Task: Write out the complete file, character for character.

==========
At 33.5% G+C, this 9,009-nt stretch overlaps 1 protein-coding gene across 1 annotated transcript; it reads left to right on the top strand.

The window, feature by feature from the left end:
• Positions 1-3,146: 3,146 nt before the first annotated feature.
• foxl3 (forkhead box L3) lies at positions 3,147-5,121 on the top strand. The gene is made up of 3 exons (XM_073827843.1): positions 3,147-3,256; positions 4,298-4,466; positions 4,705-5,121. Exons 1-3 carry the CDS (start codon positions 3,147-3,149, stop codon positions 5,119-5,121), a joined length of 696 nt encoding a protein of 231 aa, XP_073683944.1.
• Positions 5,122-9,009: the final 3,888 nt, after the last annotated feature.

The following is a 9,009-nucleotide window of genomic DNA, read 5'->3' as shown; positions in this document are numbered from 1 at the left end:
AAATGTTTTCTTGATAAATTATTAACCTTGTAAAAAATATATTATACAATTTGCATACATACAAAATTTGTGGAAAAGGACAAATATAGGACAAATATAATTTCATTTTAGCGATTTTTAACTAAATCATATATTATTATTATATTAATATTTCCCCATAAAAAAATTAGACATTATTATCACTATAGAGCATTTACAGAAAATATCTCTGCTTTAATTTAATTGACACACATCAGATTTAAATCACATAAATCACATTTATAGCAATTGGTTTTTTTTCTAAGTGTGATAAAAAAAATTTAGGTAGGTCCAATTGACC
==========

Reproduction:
At 33.5% G+C, this 9,009-nt stretch overlaps 1 protein-coding gene across 1 annotated transcript; it reads left to right on the top strand.

The window, feature by feature from the left end:
• Positions 1-3,146: 3,146 nt before the first annotated feature.
• foxl3 (forkhead box L3) lies at positions 3,147-5,121 on the top strand. The gene is made up of 3 exons (XM_073827843.1): positions 3,147-3,256; positions 4,298-4,466; positions 4,705-5,121. Exons 1-3 carry the CDS (start codon positions 3,147-3,149, stop codon positions 5,119-5,121), a joined length of 696 nt encoding a protein of 231 aa, XP_073683944.1.
• Positions 5,122-9,009: the final 3,888 nt, after the last annotated feature.

The following is a 9,009-nucleotide window of genomic DNA, read 5'->3' as shown; positions in this document are numbered from 1 at the left end:
AAATGTTTTCTTGATAAATTATTAACCTTGTAAAAAATATATTATACAATTTGCATACATACAAAATTTGTGGAAAAGGACAAATATAGGACAAATATAATTTCATTTTAGCGATTTTTAACTAAATCATATATTATTATTATATTAATATTTCCCCATAAAAAAATTAGACATTATTATCACTATAGAGCATTTACAGAAAATATCTCTGCTTTAATTTAATTGACACACATCAGATTTAAATCACATAAATCACATTTATAGCAATTGGTTTTTTTTCTAAGTGTGATAAAAAAAATTTAGGTAGGTCCAATTGACC